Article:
From contemporary accounts, however, in the Regency, the Polite World was driven by the notion of propriety, and propriety is all about appearances. It was perfectly proper for a gentleman to purchase sex in an alley off Covent Garden Market, but not for him to spend even one minute alone in the company of a lady of good birth. It was perfectly proper for a family to descend from, and to continue to make much of their wealth from, mills or mines or plantations. But not to discuss such matters in public. And it was proper for the illegitimate children of kings and princes to take their place in Polite Society, for that had always been the practice. And for a man, if he so chose, to acknowledge as his own the children of his wife by another man, even though all of Society guessed the truth.

But my daughter of an Irish courtesan is watched, every moment, so that those who judge by appearances can decry her inevitable fall.  

Melting Matilda

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Can the Ice Maiden soften the Granite Earl?

Her scandalous birth prevents Matilda Grenford from being fully acceptable to Society, even though she has been a ward of the Duchess of Haverford since she was a few weeks old. Matilda does not expect to be wooed by a worthy gentleman. The only man who has ever interested her gave her an outrageous kiss a year ago and has avoided her ever since.

Can the Granite Earl melt the Ice Maiden?

Charles, the Earl of Hamner is honour bound to ignore his attraction to Matilda Grenford. She is an innocent and a lady, and in every way worthy of his respect—but she is base-born. His ancestors would rise screaming from their graves if he made her his countess. But he cannot forget the kiss they once shared.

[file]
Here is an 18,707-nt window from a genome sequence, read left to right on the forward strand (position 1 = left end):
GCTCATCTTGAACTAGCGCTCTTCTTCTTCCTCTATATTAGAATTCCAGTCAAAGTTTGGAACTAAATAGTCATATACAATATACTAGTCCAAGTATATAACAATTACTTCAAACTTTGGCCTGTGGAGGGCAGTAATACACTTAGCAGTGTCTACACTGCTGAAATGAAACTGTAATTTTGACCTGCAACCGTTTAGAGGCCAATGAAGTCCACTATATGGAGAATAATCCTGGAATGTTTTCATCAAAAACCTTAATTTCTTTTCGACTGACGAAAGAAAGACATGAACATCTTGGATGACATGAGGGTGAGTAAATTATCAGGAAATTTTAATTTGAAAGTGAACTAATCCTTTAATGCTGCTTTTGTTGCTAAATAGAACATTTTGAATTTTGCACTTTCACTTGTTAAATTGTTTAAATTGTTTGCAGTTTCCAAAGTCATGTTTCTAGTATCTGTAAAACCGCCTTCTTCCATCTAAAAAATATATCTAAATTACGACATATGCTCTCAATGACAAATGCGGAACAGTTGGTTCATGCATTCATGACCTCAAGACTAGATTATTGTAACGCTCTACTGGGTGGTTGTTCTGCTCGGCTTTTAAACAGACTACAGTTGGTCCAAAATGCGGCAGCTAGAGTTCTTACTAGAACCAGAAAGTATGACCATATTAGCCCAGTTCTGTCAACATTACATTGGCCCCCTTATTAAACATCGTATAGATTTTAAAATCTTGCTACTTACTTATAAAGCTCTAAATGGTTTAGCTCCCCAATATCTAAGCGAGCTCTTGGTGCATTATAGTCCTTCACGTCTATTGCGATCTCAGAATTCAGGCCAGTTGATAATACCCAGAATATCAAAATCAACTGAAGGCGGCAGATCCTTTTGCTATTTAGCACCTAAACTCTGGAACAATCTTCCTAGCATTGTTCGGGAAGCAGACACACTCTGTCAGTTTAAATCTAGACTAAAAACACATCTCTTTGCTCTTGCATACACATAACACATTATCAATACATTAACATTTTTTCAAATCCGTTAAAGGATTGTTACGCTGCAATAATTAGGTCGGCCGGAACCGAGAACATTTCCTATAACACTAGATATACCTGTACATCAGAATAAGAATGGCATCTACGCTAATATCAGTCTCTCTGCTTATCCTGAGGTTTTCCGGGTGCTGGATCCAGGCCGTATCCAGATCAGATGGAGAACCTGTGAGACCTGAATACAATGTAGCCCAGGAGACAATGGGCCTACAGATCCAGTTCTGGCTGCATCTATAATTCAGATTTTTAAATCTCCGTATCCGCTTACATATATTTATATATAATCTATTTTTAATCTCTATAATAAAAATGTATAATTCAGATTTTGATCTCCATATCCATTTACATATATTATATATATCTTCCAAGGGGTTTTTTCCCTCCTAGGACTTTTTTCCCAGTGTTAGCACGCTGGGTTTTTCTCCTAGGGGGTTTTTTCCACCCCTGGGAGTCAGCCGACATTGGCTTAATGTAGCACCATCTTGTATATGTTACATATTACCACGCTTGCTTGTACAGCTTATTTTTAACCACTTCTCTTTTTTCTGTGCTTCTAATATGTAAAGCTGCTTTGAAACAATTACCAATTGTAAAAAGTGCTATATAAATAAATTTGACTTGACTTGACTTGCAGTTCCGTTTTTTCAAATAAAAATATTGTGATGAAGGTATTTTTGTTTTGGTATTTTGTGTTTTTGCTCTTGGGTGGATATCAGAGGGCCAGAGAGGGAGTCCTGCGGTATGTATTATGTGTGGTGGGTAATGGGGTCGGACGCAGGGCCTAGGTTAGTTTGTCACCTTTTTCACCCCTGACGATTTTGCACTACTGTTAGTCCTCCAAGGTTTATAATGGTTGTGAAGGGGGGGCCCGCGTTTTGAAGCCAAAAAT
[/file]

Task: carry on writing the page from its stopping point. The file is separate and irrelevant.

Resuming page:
Melting Matilda is a novella in the series The Return of the Mountain King. Chronologically and by publication order, it comes after To Mend the Broken-Hearted, published in March, and before To Claim the Long-Lost Lover, available in July.

Melting Matilda is released on 25rd March 2020, and is available in print and ebook formats.  https://books2read.com/MeltingMatilda

Note. Melting Matilda was first published in Fire & Frost, a Bluestocking Belles collection.

About Jude Knight

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Have you ever wanted something so much you were afraid to even try? That was Jude ten years ago.

For as long as she can remember, she’s wanted to be a novelist. She even started dozens of stories, over the years.

But life kept getting in the way. A seriously ill child who required years of therapy; a rising mortgage that led to a full-time job; six children, her own chronic illness… the writing took a back seat.

As the years passed, the fear grew. If she didn’t put her stories out there in the market, she wouldn’t risk making a fool of herself. She could keep the dream alive if she never put it to the test.

Then her mother died. That great lady had waited her whole life to read a novel of Jude’s, and now it would never happen.

So Jude faced her fear and changed it–told everyone she knew she was writing a novel. Now she’d make a fool of herself for certain if she didn’t finish.

Her first book came out to excellent reviews in December 2014, and the rest is history. Many books, lots of positive reviews, and a few awards later, she plans to keep publishing until she runs out of years.

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Contact Info

Caroline Warfield, Author

Email : info@carolinewarfield.com